Roger Mills was my friend. He passed away Monday morning in Florence, Alabama.
I met Roger when he came to be the minister for the Rodenberg Church of Christ in Biloxi. It was his second time to be the minister there. How many preachers can come back to the same church a second time? (Interestingly Rodenberg’s current minister is on his second term there as well.) That speaks highly of his work and the man he was.
Roger was an elderly, veteran gospel preacher when I met him for the first time. He never missed come to our preachers meetings. He was intently interested in each one of us, asking questions, hearing our thoughts and discussions without judgment. Roger was known for his unrelenting outreach to everyone he met. He utilized the media, often urging the church to spend money on television time. His gentle, winsome manner drew people to him … a grandfatherly figure who was anxious to share the Word of the Lord.
One of my favorite memories of Roger relates to our after-meeting meals. We would sometimes eat at McAllister’s Deli. One of their offerings is an open faced roast beef sandwich called the ‘Big Nasty’. It always made me laugh to see Roger at the register ordering a ‘Big Nasty’ … it just didn’t look right. He could eat it all. His diabetes, he said, left him always hungry – never satisfied. He was often the last one to order, having stayed behind in the vehicle to inject insulin.
More than anything else I will remember Roger for his stories about Hurricane Andrew. Roger was serving the church of Christ in Homestead, Florida when Hurricane Andrew passed over. Some of you may remember that Homestead was wiped off the map … flattened by Andrew, just as was South Louisiana when it made landfall a second time. But homestead wasn’t like rural South Louisiana. Homestead was the site of several subdivisions – and the heavy winds of Andrew revealed that the builders had cheated the owners by not using the proper braces, leaving the homes vulnerable. Roger would reflect upon that and how he just knew that the brotherhood of Churches of Christ would respond, not to give up hope. And he was right. The church helped the community first, then rebuilt their own building.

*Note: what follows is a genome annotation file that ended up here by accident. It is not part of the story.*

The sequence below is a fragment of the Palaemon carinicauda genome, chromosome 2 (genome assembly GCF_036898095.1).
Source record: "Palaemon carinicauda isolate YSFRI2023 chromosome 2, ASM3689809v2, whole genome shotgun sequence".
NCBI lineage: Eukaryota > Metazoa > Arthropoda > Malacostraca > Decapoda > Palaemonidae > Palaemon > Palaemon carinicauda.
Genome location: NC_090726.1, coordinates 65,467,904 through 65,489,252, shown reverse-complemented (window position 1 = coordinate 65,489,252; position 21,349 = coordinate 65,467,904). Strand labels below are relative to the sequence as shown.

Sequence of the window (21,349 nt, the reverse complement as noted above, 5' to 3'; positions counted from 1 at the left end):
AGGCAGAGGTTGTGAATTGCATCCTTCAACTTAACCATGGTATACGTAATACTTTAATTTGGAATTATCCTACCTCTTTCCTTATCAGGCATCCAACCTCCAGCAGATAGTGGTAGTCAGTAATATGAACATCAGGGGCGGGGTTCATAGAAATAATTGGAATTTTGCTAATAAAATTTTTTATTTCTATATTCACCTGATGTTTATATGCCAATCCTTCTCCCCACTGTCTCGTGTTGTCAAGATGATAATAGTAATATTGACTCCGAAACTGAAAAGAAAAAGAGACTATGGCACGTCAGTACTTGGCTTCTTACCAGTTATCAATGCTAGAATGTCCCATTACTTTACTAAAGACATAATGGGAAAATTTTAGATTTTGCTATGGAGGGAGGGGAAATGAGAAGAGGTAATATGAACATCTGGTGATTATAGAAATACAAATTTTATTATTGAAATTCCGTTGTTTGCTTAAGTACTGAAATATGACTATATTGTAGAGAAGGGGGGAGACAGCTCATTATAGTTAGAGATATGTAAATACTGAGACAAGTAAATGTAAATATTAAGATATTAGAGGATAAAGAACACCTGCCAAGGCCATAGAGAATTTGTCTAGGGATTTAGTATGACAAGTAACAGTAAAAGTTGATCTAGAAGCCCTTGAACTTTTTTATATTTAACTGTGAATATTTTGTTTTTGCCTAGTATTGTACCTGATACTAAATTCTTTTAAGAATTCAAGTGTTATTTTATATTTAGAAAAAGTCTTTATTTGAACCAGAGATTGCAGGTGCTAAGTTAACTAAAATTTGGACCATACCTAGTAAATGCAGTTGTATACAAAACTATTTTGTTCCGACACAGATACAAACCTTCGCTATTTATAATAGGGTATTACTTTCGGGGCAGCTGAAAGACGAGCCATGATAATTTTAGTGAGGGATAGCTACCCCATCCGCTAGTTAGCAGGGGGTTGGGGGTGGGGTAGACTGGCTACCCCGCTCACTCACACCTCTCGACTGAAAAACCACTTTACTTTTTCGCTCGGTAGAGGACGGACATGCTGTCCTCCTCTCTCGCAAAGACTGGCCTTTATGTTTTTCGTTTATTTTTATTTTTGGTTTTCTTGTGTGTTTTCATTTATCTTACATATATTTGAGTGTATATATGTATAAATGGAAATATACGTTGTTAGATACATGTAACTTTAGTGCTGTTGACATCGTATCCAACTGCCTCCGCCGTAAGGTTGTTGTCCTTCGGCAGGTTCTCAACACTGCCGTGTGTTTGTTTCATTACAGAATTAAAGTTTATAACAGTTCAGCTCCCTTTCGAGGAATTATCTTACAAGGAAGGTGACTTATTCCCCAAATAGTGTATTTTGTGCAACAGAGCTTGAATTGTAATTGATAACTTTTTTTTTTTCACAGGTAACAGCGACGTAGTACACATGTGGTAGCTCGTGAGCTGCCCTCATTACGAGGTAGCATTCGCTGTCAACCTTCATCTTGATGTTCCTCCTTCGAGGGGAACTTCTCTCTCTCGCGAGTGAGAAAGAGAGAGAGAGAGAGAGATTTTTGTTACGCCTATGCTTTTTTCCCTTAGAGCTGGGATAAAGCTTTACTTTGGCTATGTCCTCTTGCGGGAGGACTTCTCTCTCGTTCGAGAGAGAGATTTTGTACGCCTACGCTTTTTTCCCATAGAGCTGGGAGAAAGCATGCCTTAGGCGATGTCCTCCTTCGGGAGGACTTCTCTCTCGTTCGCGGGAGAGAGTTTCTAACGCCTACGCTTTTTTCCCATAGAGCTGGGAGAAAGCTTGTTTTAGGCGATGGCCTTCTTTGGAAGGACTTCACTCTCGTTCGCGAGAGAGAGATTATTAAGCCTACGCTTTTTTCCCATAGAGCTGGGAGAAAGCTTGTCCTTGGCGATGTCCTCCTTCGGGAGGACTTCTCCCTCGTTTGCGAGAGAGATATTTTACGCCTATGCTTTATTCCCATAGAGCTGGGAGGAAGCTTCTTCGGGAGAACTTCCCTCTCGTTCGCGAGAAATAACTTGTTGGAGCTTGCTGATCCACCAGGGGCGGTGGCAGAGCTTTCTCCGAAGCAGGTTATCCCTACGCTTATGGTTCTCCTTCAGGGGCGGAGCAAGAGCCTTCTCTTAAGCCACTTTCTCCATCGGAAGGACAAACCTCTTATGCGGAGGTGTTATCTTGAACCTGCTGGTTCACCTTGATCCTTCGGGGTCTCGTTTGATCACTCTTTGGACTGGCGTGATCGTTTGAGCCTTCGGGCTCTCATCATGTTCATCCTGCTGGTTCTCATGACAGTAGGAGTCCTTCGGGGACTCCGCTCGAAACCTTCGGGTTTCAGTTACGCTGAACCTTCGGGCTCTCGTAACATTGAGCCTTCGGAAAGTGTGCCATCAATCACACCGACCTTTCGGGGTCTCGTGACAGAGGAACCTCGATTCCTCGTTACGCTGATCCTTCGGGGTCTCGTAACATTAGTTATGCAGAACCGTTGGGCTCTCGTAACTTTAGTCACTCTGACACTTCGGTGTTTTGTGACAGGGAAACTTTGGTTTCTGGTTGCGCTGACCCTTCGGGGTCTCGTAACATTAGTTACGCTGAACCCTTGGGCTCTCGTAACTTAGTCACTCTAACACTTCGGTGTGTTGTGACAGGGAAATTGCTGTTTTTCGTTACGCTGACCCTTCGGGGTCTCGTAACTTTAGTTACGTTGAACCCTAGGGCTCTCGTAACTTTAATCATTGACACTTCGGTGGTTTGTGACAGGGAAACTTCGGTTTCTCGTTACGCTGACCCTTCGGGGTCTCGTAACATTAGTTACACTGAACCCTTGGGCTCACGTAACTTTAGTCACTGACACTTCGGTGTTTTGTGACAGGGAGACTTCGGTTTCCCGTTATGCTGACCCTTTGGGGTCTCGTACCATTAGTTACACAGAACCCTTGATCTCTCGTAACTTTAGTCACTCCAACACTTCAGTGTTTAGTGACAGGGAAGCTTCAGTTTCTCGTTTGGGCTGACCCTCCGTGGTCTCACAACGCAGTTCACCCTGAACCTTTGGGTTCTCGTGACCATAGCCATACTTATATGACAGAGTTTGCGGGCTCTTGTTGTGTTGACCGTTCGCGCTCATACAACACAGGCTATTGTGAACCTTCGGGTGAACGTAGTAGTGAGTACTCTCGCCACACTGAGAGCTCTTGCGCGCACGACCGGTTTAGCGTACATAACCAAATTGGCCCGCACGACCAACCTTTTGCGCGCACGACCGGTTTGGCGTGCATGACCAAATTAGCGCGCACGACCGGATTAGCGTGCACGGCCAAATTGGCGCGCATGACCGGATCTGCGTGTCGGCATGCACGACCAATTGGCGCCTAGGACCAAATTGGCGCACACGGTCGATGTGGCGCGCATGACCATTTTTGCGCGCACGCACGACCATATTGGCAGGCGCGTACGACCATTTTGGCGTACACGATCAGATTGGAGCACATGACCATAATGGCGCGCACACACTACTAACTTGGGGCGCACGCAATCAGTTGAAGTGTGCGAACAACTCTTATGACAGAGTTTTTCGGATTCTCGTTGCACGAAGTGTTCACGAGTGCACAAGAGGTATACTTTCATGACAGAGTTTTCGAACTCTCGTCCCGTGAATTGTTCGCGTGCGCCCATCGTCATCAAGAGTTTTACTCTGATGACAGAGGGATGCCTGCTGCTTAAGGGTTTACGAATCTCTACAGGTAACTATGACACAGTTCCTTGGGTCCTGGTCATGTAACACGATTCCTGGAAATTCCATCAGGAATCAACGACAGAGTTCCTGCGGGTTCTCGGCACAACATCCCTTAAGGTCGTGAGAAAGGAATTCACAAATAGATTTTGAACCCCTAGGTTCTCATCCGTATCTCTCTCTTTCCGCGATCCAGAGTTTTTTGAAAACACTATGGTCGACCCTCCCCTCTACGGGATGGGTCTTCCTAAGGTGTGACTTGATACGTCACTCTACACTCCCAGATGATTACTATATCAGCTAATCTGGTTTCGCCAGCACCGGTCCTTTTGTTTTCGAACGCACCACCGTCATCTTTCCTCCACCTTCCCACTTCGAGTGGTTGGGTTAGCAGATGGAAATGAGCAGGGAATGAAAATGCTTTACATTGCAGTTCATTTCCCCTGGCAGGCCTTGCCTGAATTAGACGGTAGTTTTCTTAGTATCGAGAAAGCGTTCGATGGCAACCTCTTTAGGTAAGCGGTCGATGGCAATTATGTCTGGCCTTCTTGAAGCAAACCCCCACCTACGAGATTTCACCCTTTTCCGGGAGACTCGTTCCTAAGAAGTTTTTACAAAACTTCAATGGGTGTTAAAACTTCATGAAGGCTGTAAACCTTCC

He told this story over and over. And then a few more times. Of course we were not rude enough to let him know he had already told us this. In a prophetic way, he was preparing us for the disaster of our lifetime: Katrina. Once Katrina raked across the Coast, coming ashore in Southern Mississippi near the Louisiana state line, the churches mobilized to reach out to others. Traumatized and shaken, we were bolstered by the thousands of people of faith who flooded us with love, supplies, help, and funds.
When cell service was restored we were grateful. One afternoon my phone rang. It was Roger. He wanted to know how we were. We cried with one another on the phone and prayed together.
And nowadays when I lapse into retelling the Katrina memories I know that there are those who are thinking that they’ve heard this a hundred times. But I now know why Roger retold those stories. They become a part of your soul, redefining who you are.
Roger and Thelma moved to her home of Florence, Alabama. He said he just could not withstand a hurricane again. I’m embarrassed to say I lost touch with my friend. About a year ago he called me and we talked for a while. Roger had grown a little fuzzy and I’m not completely sure he knew which one of us preachers from the Coast he was talking to. But he was asking for funds for Churches of Christ Disaster Relief Effort. Understandably, a cause close to his heart. We talked a few times. He told me his health was not good, but he was grateful to have a task … always working for God in some form or another.
When I get to heaven there are a lot of people I want to see. But I hope I can sit down with Roger, that we can eat a Big Nasty, and listen to him tell me one more time how God moved in his town after a hurricane.
Thanks for reading,